• Shock travel leverage ratio
    • Chain force vector and chain tension
    • Axle path
  • Shock System
    • Progressiveness
    • Shock travel. Suspension travel: 100 or 120 mm
    • Floating shock
    • Trunnion mount design
    • Shock type and settings
  • High quality bearings (not bushings)

Non-Suspension Features

  • Titanium front and rear
  • Custom geometry
    • Center of gravity
    • Wheel size
    • Contact patch location front and rear
  • Solid aluminum block rockers
  • Component choices

Seven’s Suspension Bike Models

Cross Country Riding: Mobius SL 120 mm travel available with 29” or 27.5” wheels.

Pure Racing: KellCat SL 100 mm travel available with 29” or 27.5” wheels.

Seven’s Instant Center Control

Generally, our first concern is the Instant Center of Rotation, also sometimes called the virtual pivot point when using a four-bar linkage. Where you place the IC affects anti-squat and brake jack. Essentially, that placement should keep the brake from compressing the shock and at the same time, limit the energy lost to suspension as the rider pedals. This is about creating a stable platform for the rider within a system under dynamic stress.

Seven has learned a lot over the last twenty years, working on three generations of suspension bikes. This fourth generation platform – the Balance Control System – is, by far, the most tuneable and customizable yet.

We spent a lot of time working through what we call the virtual pivot track of our suspension bike platform, basically the moving line of the rear wheel’s pivot center. That moving line (VPT) is more useful than simple Instant Center, because the term “instant” simply means that we’re describing one specific point along the virtual pivot track throughout the bike’s travel. There are infinite instant centers as the suspension is engaged.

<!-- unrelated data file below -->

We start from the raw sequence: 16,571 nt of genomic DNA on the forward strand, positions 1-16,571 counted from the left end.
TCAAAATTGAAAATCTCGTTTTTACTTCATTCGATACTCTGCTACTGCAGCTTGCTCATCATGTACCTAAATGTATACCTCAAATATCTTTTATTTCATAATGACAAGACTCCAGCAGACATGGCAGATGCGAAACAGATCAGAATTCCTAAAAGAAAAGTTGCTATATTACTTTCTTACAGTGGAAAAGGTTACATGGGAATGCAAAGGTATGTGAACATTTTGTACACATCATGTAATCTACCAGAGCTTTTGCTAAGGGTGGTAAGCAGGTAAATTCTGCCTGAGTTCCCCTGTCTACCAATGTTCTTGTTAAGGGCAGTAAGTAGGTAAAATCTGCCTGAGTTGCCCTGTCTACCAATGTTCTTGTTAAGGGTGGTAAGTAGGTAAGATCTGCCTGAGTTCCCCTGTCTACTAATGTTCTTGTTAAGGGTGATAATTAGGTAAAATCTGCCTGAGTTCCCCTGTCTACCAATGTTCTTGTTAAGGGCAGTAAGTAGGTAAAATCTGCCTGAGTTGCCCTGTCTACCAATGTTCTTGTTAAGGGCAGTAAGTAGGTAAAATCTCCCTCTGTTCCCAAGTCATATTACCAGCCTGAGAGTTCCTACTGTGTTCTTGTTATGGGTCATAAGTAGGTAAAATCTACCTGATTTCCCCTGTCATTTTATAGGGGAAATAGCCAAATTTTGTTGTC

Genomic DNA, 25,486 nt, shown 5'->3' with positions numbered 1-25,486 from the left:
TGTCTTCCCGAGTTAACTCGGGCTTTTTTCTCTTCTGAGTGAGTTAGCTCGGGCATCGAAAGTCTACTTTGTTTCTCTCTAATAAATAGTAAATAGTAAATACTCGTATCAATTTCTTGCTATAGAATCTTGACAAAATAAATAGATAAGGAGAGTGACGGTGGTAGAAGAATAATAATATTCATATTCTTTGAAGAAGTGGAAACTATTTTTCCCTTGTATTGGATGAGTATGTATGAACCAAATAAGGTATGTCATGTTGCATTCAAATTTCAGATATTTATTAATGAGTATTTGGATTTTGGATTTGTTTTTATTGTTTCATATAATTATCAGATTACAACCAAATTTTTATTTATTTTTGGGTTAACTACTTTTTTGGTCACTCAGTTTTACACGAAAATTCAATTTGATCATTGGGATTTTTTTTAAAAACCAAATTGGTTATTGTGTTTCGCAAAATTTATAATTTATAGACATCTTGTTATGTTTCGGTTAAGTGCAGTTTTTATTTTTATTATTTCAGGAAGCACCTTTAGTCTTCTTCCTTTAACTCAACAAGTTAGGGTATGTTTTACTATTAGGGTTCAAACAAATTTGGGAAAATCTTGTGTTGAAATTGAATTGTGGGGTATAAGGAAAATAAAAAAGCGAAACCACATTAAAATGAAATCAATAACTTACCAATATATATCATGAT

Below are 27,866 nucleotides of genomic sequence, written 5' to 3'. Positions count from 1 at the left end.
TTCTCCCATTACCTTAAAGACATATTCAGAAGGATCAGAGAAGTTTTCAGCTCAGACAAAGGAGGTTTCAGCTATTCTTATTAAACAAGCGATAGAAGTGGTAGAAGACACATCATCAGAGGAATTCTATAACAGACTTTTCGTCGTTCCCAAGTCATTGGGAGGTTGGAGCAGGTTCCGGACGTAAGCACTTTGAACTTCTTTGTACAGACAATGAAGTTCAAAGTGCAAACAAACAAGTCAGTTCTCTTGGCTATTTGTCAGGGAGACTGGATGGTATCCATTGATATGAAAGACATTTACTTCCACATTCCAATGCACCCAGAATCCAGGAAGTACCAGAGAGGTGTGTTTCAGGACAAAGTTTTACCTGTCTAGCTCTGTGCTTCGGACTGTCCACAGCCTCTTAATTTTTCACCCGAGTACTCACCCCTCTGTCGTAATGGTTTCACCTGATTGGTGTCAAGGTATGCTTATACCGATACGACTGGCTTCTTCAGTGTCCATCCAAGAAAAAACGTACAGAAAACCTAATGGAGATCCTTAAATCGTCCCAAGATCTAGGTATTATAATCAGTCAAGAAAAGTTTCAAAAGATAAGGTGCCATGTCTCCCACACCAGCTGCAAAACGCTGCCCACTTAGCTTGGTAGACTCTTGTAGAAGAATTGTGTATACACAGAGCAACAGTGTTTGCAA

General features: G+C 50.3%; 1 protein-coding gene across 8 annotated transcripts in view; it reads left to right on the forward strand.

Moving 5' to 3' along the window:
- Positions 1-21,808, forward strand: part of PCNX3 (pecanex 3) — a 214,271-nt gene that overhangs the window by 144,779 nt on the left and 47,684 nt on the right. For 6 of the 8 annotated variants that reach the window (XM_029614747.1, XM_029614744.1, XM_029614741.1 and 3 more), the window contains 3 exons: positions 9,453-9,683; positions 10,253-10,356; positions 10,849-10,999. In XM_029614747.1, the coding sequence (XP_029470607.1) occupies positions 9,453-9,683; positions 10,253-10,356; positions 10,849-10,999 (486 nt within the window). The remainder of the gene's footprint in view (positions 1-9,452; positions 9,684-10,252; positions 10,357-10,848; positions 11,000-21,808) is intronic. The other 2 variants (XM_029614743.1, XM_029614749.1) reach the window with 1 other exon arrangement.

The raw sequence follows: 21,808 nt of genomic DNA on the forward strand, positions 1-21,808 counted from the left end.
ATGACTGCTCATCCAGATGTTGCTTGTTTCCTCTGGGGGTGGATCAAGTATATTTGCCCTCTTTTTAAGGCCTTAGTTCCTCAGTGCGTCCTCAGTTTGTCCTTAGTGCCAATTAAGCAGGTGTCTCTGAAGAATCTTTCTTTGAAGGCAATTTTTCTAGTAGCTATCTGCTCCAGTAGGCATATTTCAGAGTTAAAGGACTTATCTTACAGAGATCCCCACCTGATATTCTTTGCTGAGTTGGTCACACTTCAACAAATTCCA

The rear wheel’s center line of movement or VPT is one of the most important elements of a contemporary suspension bike. There’s a pretty well-regarded range of IC placements that result in good suspension characteristics, but the ideal vector path varies depending on the bike’s purpose, suspension travel, gearing, and more. Typically, IC and the resulting VPT are determined by a series of design compromises that should result in a stable, balanced ride.

How Do We Control VPT to Produce Optimal Suspension?

Seven’s virtual pivot track and instant centers on the Mobius SL with 120 mm travel front and rear, 29” wheels, and popular geometry for a medium sized frameset.

Seven has learned a lot over the last twenty years, working on three generations of suspension bikes. This fourth generation platform – the Balance Control System – is, by far, the most tuneable and customizable yet.

We have five basic ways to control each custom bike’s virtual pivot track (VPT). Some are obvious and common. Some are unusual. As with so many aspects of suspension design, the important factors are all interrelated and tricky to isolate. Altering one affects the others.

We spent a lot of time working through what we call the virtual pivot track of our suspension bike platform, basically the moving line of the rear wheel’s pivot center. That moving line (VPT) is more useful than simple Instant Center, because the term “instant” simply means that we’re describing one specific point along the virtual pivot track throughout the bike’s travel. There are infinite instant centers as the suspension is engaged.

The rear wheel’s center line of movement or VPT is one of the most important elements of a contemporary suspension bike. There’s a pretty well-regarded range of IC placements that result in good suspension characteristics, but the ideal vector path varies depending on the bike’s purpose, suspension travel, gearing, and more. Typically, IC and the resulting VPT are determined by a series of design compromises that should result in a stable, balanced ride.